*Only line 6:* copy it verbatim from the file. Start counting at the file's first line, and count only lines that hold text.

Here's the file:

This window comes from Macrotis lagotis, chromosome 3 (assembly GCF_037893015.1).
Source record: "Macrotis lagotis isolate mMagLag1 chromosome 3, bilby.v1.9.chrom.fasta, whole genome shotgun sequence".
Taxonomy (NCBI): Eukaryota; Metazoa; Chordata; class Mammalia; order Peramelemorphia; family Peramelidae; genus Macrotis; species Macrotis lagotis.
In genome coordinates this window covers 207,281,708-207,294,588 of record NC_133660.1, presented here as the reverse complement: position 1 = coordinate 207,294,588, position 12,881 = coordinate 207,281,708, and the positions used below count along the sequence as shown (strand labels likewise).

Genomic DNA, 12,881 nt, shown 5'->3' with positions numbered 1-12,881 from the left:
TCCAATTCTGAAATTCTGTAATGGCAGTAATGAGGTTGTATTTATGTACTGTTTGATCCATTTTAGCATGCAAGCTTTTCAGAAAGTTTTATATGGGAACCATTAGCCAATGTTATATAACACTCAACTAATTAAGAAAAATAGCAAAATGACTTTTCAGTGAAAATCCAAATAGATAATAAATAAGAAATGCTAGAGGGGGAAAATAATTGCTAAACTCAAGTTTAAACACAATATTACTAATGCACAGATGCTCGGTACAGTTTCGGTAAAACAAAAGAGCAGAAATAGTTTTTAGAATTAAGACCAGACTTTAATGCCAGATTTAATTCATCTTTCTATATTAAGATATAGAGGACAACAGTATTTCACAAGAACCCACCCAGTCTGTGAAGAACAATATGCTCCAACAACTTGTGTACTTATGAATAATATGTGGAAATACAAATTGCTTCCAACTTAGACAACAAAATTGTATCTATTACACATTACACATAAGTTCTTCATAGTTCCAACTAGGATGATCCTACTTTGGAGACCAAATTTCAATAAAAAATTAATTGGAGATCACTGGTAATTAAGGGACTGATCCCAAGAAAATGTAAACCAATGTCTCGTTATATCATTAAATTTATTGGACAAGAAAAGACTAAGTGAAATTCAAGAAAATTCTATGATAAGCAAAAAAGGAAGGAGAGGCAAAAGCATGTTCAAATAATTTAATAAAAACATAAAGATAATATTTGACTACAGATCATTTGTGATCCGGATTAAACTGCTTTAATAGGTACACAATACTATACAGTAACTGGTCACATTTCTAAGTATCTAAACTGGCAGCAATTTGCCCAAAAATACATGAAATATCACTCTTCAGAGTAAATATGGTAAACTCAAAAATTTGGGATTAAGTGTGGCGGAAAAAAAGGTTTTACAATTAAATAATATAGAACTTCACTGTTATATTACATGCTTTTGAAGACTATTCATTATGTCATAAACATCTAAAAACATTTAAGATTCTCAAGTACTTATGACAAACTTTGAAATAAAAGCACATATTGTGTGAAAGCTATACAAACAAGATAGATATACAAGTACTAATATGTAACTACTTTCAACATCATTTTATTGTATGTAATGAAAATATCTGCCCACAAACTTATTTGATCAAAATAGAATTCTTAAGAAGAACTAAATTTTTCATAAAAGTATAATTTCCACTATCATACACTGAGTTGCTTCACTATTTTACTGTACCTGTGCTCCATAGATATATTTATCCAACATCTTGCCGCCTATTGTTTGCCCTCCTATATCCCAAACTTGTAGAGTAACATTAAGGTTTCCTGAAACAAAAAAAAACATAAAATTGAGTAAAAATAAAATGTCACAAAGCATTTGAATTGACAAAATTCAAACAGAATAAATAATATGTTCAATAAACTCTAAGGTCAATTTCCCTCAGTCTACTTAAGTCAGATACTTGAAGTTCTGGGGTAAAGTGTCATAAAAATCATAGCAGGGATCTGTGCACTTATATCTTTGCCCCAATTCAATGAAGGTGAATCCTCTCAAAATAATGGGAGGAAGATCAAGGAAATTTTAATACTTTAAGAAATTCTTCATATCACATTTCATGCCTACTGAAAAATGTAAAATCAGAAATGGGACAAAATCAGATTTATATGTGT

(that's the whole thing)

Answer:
TCCAATTCTGAAATTCTGTAATGGCAGTAATGAGGTTGTATTTATGTACTGTTTGATCCATTTTAGCATGCAAGCTTTTCAGAAAGTTTTATATGGGAACCATTAGCCAATGTTATATAACACTCAACTAATTAAGAAAAATAGCAAAATGACTTTTCAGTGAAAATCCAAATAGATAATAAATAAGAAATGCTAGAGGGGGAAAATAATTGCTAAACTCAAGTTTAAACACAATATTACTAATGCACAGATGCTCGGTACAGTTTCGGTAAAACAAAAGAGCAGAAATAGTTTTTAGAATTAAGACCAGACTTTAATGCCAGATTTAATTCATCTTTCTATATTAAGATATAGAGGACAACAGTATTTCACAAGAACCCACCCAGTCTGTGAAGAACAATATGCTCCAACAACTTGTGTACTTATGAATAATATGTGGAAATACAAATTGCTTCCAACTTAGACAACAAAATTGTATCTATTACACATTACACATAAGTTCTTCATAGTTCCAACTAGGATGATCCTACTTTGGAGACCAAATTTCAATAAAAAATTAATTGGAGATCACTGGTAATTAAGGGACTGATCCCAAGAAAATGTAAACCAATGTCTCGTTATATCATTAAATTTATTGGACAAGAAAAGACTAAGTGAAATTCAAGAAAATTCTATGATAAGCAAAAAAGGAAGGAGAGGCAAAAGCATGTTCAAATAATTTAATAAAAACATAAAGATAATATTTGACTACAGATCATTTGTGATCCGGATTAAACTGCTTTAATAGGTACACAATACTATACAGTAACTGGTCACATTTCTAAGTATCTAAACTGGCAGCAATTTGCCCAAAAATACATGAAATATCACTCTTCAGAGTAAATATGGTAAACTCAAAAATTTGGGATTAAGTGTGGCGGAAAAAAAGGTTTTACAATTAAATAATATAGAACTTCACTGTTATATTACATGCTTTTGAAGACTATTCATTATGTCATAAACATCTAAAAACATTTAAGATTCTCAAGTACTTATGACAAACTTTGAAATAAAAGCACATATTGTGTGAAAGCTATACAAACAAGATAGATATACAAGTACTAATATGTAACTACTTTCAACATCATTTTATTGTATGTAATGAAAATATCTGCCCACAAACTTATTTGATCAAAATAGAATTCTTAAGAAGAACTAAATTTTTCATAAAAGTATAATTTCCACTATCATACACTGAGTTGCTTCACTATTTTACTGTACCTGTGCTCCATAGATATATTTATCCAACATCTTGCCGCCTATTGTTTGCCCTCCTATATCCCAAACTTGTAGAGTAACATTAAGGTTTCCTGAAACAAAAAAAAACATAAAATTGAGTAAAAATAAAATGTCACAAAGCATTTGAATTGACAAAATTCAAACAGAATAAATAATATGTTCAATAAACTCTAAGGTCAATTTCCCTCAGTCTACTTAAGTCAGATACTTGAAGTTCTGGGGTAAAGTGTCATAAAAATCATAGCAGGGATCTGTGCACTTATATCTTTGCCCCAATTCAATGAAGGTGAATCCTCTCAAAATAATGGGAGGAAGATCAAGGAAATTTTAATACTTTAAGAAATTCTTCATATCACATTTCATGCCTACTGAAAAATGTAAAATCAGAAATGGGACAAAATCAGATTTATATGTGT